Tags

Type your tag names separated by a space and hit enter

Self-efficacy, self-management, and glycemic control in adults with type 2 diabetes mellitus.
J Diabetes Complications. 2012 Jan-Feb; 26(1):10-6.JD

Abstract

OBJECTIVE

The objective was to evaluate the relationships between diabetes management self-efficacy and diabetes self-management behaviors and glycemic control.

METHODS

A cross-sectional design was used. A convenience sample of 223 subjects with type 2 diabetes, ≥25 years old, who sought care at the National Diabetes Center in Amman, Jordan, was enrolled. A structured interview and medical records provided the data. The instruments included a sociodemographic and clinical questionnaire, a diabetes management self-efficacy scale, and a diabetes self-management behaviors scale. Glycosylated hemoglobin was used as an index for glycemic control. The analyses are presented as proportions, means (±S.D.), odds ratios, and 95% confidence intervals obtained from logistic regressions.

RESULTS

Diet self-efficacy and diet self-management behaviors predicted better glycemic control, whereas insulin use was a statistically significant predictor for poor glycemic control. In addition, subjects with higher self-efficacy reported better self-management behaviors in diet, exercise, blood sugar testing, and taking medication. The findings showed that more than half of the subjects did not have their diabetes under control and that only 42% had attended diabetes education programs.

CONCLUSIONS

The majority of subjects did not have their diabetes controlled; their self-efficacy was low, and they had suboptimal self-management behaviors. Therefore, strategies to enhance and promote self-efficacy and self-management behaviors for patients are essential components of diabetes education programs. Furthermore, behavioral counseling and skill-building interventions are critical for the patients to become confident and be able to manage their diabetes.

Authors+Show Affiliations

Mutah University, Al-Karak, Jordan. okhawaldh@yahoo.comNo affiliation info availableNo affiliation info available

Pub Type(s)

Journal Article

Language

eng

PubMed ID

22226484

Citation

Al-Khawaldeh, Omar Abdulhameed, et al. "Self-efficacy, Self-management, and Glycemic Control in Adults With Type 2 Diabetes Mellitus." Journal of Diabetes and Its Complications, vol. 26, no. 1, 2012, pp. 10-6.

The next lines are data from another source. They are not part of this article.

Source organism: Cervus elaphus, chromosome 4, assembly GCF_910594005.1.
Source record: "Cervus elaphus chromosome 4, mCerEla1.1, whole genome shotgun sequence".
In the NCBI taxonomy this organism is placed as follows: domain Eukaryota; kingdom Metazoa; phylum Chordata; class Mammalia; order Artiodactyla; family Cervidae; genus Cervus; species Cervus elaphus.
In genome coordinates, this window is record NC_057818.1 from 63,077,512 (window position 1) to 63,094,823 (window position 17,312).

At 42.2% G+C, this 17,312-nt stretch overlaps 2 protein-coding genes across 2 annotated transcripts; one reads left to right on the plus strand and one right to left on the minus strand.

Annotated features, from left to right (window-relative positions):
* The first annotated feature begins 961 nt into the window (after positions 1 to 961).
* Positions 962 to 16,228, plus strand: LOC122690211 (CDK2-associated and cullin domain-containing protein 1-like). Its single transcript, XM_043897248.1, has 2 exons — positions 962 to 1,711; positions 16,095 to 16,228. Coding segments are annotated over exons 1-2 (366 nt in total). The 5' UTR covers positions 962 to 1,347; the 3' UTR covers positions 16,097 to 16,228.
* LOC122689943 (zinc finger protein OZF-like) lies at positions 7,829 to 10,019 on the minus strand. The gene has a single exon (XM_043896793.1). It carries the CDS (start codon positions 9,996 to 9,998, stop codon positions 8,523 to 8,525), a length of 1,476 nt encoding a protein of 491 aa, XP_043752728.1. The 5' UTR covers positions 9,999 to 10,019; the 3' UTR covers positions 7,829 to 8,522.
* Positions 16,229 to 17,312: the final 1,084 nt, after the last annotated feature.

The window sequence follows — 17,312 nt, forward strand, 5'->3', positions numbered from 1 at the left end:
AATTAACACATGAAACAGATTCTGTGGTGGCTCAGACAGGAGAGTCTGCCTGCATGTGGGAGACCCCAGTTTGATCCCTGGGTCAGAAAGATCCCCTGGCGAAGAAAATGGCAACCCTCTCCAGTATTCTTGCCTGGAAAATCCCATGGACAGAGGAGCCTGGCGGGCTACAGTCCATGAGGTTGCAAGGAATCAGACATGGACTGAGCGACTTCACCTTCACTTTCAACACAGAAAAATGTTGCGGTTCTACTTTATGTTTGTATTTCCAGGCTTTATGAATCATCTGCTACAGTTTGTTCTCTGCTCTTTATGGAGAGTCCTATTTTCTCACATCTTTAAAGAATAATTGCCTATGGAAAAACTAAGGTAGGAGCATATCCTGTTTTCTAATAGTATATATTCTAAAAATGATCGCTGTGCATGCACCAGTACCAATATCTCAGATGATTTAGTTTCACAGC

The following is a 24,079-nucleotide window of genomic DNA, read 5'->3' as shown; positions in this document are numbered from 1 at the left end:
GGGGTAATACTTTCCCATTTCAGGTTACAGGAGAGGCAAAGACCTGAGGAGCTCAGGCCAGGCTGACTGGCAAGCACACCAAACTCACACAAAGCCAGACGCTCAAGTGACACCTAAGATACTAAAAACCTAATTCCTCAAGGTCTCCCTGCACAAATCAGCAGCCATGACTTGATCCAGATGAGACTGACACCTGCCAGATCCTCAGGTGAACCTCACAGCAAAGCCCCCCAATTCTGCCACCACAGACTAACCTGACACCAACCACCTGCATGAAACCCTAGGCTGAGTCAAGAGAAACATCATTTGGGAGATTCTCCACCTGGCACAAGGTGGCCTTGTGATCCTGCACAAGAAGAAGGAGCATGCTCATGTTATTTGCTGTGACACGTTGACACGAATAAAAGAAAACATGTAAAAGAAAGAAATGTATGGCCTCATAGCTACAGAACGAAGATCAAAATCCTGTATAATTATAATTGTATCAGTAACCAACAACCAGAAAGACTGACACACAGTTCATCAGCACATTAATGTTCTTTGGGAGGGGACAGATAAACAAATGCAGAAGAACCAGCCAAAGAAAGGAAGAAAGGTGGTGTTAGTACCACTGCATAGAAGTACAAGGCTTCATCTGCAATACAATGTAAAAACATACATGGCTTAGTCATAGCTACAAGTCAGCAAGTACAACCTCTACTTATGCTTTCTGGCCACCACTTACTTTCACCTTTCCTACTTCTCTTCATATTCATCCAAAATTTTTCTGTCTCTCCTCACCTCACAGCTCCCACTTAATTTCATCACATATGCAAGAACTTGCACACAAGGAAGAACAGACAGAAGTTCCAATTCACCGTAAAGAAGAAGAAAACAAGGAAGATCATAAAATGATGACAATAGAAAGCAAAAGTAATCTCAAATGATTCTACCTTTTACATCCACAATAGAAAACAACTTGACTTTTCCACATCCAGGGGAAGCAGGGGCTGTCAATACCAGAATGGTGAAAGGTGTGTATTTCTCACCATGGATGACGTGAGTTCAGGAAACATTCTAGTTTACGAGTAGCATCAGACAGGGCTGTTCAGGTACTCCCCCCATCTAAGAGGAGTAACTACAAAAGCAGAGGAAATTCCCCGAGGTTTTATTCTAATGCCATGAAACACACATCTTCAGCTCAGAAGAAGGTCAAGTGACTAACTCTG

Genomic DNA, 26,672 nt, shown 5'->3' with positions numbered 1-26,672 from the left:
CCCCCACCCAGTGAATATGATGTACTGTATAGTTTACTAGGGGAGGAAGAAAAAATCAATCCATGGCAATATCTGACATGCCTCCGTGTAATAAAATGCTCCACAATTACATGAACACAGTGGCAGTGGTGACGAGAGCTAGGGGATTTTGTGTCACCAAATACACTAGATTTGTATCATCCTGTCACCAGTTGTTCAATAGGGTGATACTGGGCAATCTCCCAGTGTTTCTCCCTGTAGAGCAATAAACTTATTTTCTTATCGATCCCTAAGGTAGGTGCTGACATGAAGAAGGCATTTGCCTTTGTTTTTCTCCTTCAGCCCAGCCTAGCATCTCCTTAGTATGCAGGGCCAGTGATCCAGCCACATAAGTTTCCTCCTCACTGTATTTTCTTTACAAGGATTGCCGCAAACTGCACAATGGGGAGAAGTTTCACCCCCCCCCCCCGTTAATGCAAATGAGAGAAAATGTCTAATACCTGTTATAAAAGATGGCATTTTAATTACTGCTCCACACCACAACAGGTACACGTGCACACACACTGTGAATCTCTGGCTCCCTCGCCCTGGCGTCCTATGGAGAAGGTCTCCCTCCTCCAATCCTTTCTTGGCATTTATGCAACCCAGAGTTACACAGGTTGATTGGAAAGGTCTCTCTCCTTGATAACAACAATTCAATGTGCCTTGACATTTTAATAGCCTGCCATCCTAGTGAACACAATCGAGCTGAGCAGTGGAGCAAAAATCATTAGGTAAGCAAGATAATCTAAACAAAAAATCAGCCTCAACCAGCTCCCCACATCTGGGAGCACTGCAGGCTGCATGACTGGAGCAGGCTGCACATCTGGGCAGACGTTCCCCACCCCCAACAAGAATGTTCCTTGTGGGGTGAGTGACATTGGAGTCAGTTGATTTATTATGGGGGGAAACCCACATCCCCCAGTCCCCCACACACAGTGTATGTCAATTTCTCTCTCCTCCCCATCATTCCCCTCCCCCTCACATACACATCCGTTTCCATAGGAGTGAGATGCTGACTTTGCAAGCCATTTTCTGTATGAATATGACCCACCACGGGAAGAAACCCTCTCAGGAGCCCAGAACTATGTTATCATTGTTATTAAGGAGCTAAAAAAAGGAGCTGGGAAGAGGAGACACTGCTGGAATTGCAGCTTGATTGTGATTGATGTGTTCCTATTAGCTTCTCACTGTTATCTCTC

Al-Khawaldeh OA, Al-Hassan MA, Froelicher ES. Self-efficacy, self-management, and glycemic control in adults with type 2 diabetes mellitus. J Diabetes Complications. 2012;26(1):10-6.
Al-Khawaldeh, O. A., Al-Hassan, M. A., & Froelicher, E. S. (2012). Self-efficacy, self-management, and glycemic control in adults with type 2 diabetes mellitus. Journal of Diabetes and Its Complications, 26(1), 10-6. https://doi.org/10.1016/j.jdiacomp.2011.11.002
Al-Khawaldeh OA, Al-Hassan MA, Froelicher ES. Self-efficacy, Self-management, and Glycemic Control in Adults With Type 2 Diabetes Mellitus. J Diabetes Complications. 2012 Jan-Feb;26(1):10-6. PubMed PMID: 22226484.
* Article titles in AMA citation format should be in sentence-case
TY - JOUR T1 - Self-efficacy, self-management, and glycemic control in adults with type 2 diabetes mellitus. AU - Al-Khawaldeh,Omar Abdulhameed, AU - Al-Hassan,Mousa Ali, AU - Froelicher,Erika Sivarajan, Y1 - 2012/01/05/ PY - 2010/08/07/received PY - 2011/11/02/revised PY - 2011/11/03/accepted PY - 2012/1/10/entrez PY - 2012/1/10/pubmed PY - 2012/7/28/medline SP - 10 EP - 6 JF - Journal of diabetes and its complications JO - J Diabetes Complications VL - 26 IS - 1 N2 - OBJECTIVE: The objective was to evaluate the relationships between diabetes management self-efficacy and diabetes self-management behaviors and glycemic control. METHODS: A cross-sectional design was used. A convenience sample of 223 subjects with type 2 diabetes, ≥25 years old, who sought care at the National Diabetes Center in Amman, Jordan, was enrolled. A structured interview and medical records provided the data. The instruments included a sociodemographic and clinical questionnaire, a diabetes management self-efficacy scale, and a diabetes self-management behaviors scale. Glycosylated hemoglobin was used as an index for glycemic control. The analyses are presented as proportions, means (±S.D.), odds ratios, and 95% confidence intervals obtained from logistic regressions. RESULTS: Diet self-efficacy and diet self-management behaviors predicted better glycemic control, whereas insulin use was a statistically significant predictor for poor glycemic control. In addition, subjects with higher self-efficacy reported better self-management behaviors in diet, exercise, blood sugar testing, and taking medication. The findings showed that more than half of the subjects did not have their diabetes under control and that only 42% had attended diabetes education programs. CONCLUSIONS: The majority of subjects did not have their diabetes controlled; their self-efficacy was low, and they had suboptimal self-management behaviors. Therefore, strategies to enhance and promote self-efficacy and self-management behaviors for patients are essential components of diabetes education programs. Furthermore, behavioral counseling and skill-building interventions are critical for the patients to become confident and be able to manage their diabetes. SN - 1873-460X UR - https://www.unboundmedicine.com/medline/citation/22226484/Self_efficacy_self_management_and_glycemic_control_in_adults_with_type_2_diabetes_mellitus_ L2 - https://linkinghub.elsevier.com/retrieve/pii/S1056-8727(11)00127-9 DB - PRIME DP - Unbound Medicine ER -